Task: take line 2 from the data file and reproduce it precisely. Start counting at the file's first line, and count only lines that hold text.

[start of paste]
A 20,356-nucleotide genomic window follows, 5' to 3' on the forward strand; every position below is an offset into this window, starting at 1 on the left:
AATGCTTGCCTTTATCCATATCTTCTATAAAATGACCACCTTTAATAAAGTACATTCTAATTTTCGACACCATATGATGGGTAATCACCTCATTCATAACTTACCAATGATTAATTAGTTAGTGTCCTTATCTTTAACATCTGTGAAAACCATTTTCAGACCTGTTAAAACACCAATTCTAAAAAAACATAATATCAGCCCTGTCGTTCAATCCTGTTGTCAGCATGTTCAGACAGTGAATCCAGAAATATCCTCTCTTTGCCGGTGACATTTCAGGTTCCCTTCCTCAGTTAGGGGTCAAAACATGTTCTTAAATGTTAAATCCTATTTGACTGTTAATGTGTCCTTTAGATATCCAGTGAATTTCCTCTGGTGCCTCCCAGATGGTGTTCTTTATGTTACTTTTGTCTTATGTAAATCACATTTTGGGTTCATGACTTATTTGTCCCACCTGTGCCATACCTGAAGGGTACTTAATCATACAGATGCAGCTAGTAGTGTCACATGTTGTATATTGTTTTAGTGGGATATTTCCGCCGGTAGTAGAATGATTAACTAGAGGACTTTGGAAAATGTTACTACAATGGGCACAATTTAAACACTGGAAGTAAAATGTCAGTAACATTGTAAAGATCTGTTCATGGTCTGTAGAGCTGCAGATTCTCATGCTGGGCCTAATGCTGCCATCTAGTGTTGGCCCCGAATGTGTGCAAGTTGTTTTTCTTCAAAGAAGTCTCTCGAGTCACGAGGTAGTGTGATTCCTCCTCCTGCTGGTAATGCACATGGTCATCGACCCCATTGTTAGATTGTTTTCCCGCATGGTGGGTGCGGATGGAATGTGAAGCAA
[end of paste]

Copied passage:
AATGCTTGCCTTTATCCATATCTTCTATAAAATGACCACCTTTAATAAAGTACATTCTAATTTTCGACACCATATGATGGGTAATCACCTCATTCATAACTTACCAATGATTAATTAGTTAGTGTCCTTATCTTTAACATCTGTGAAAACCATTTTCAGACCTGTTAAAACACCAATTCTAAAAAAACATAATATCAGCCCTGTCGTTCAATCCTGTTGTCAGCATGTTCAGACAGTGAATCCAGAAATATCCTCTCTTTGCCGGTGACATTTCAGGTTCCCTTCCTCAGTTAGGGGTCAAAACATGTTCTTAAATGTTAAATCCTATTTGACTGTTAATGTGTCCTTTAGATATCCAGTGAATTTCCTCTGGTGCCTCCCAGATGGTGTTCTTTATGTTACTTTTGTCTTATGTAAATCACATTTTGGGTTCATGACTTATTTGTCCCACCTGTGCCATACCTGAAGGGTACTTAATCATACAGATGCAGCTAGTAGTGTCACATGTTGTATATTGTTTTAGTGGGATATTTCCGCCGGTAGTAGAATGATTAACTAGAGGACTTTGGAAAATGTTACTACAATGGGCACAATTTAAACACTGGAAGTAAAATGTCAGTAACATTGTAAAGATCTGTTCATGGTCTGTAGAGCTGCAGATTCTCATGCTGGGCCTAATGCTGCCATCTAGTGTTGGCCCCGAATGTGTGCAAGTTGTTTTTCTTCAAAGAAGTCTCTCGAGTCACGAGGTAGTGTGATTCCTCCTCCTGCTGGTAATGCACATGGTCATCGACCCCATTGTTAGATTGTTTTCCCGCATGGTGGGTGCGGATGGAATGTGAAGCAA